Tyre firm moves into Swindon’s iconic former Renault warehouse

January 6, 2017
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Swindon’s iconic 1980s Spectrum Building, designed by renowned architect Lord (Norman) Foster as a warehouse and showroom for French car giant Renault, is back in use as a tyre distribution centre.

The yellow building, pictured – famously used as a backdrop in the 1984 James Bond film A View To A Kill – is occupied by Melksham-based Cooper Tire Europe as its main UK warehouse.

The move, which has created 17 jobs, means Cooper Tire can store up to 400,000 tyres under one roof.

The US-owned firm, which acquired Avon Rubber’s tyre manufacturing plant in Melksham 20 years ago, has opened the 211,000 sq ft warehouse in the rear of the building originally used by Renault as its UK parts distribution centre.

The large glazed front of the building, which gained Grade II* listed status in 2013, is occupied by children’s activity centre Kidz About.

Cooper Tire said locating the warehouse in West Swindon also increased speed of delivery due to its close proximity to the M4.

Cooper Tire Europe marketing communications manager Sarah McRoberts said: “With this new warehouse in Swindon we are able to better service our UK customers’ requirements, and increase stock levels across the full Cooper and Avon winter and summer product ranges.

“We now have 30 staff based in Swindon, and are delighted to have had new employees joining the Cooper family as a result of our expanded warehouse facilities.”

The official opening was attended by Swindon Town captain Nathan Thompson – Avon Tyres is an official partner of the League One club – and Cooper Tire Vice global manufacturing president Jeff Schumaker.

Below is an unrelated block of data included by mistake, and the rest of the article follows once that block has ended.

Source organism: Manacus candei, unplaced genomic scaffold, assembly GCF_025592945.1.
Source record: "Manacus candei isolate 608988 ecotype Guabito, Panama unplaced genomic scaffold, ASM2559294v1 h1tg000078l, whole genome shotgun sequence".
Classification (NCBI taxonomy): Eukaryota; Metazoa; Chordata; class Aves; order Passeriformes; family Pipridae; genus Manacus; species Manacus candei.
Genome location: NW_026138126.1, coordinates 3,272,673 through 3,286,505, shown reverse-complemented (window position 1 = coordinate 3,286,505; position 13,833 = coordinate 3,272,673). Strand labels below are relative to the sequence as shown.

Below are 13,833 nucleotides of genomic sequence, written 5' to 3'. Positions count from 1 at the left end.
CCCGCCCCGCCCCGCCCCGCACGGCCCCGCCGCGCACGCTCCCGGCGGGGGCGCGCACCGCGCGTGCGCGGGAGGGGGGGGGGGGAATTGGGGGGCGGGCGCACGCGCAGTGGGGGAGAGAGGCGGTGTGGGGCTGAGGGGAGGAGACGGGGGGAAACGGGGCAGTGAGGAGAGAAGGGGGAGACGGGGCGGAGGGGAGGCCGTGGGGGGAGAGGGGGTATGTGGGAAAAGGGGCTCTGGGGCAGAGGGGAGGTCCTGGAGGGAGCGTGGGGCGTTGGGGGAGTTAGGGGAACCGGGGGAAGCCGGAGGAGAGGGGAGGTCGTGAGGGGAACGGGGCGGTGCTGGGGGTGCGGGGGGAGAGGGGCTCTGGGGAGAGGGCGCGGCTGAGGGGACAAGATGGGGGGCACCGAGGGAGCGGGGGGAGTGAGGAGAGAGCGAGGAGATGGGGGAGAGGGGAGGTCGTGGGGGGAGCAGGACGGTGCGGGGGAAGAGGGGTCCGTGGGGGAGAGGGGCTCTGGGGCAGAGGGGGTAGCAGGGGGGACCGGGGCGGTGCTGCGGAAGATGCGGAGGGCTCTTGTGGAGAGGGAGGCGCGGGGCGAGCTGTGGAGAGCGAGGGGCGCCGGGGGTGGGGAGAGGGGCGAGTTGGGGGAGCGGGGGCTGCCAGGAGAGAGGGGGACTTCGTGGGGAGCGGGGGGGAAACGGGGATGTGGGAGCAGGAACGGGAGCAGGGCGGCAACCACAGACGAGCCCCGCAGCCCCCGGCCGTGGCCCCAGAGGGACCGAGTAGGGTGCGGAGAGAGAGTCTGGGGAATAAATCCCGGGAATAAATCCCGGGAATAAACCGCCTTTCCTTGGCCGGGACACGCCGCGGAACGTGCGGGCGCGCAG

Still known locally as the Renault Building, it was designed by Lord Foster specially for the car firm, which needed grow-on space for its Reading operations. It opened in 1982 and, with cars suspended in mid-air in its atrium and its umbrella-like struts, immediately caught the attention of local people as well as architectural critics.

Renault moved out in 2001 and the building has since been used by a number of occupiers including for CD and car seat distribution.

The use of the building by a child’s play firm was, apparently, welcomed by the world-famous architect. He told Architects’ Journal in 2015 that he was ‘relaxed’ about it.

Lord Foster, one of the world’s best-known architects whose designs have included The Gherkin and the revamped Wembley Stadium in London and the Hongkong & Shanghai Bank HQ in Hong Kong, cut his architectural teeth in Swindon.

His first building was a factory – now demolished – at Greenbridge designed with former partner Richard (now Lord) Rogers, best known for the Pompidou Centre in Paris and the Millennium Dome (now O2 Arena) and Lloyds Building in London.

 

 

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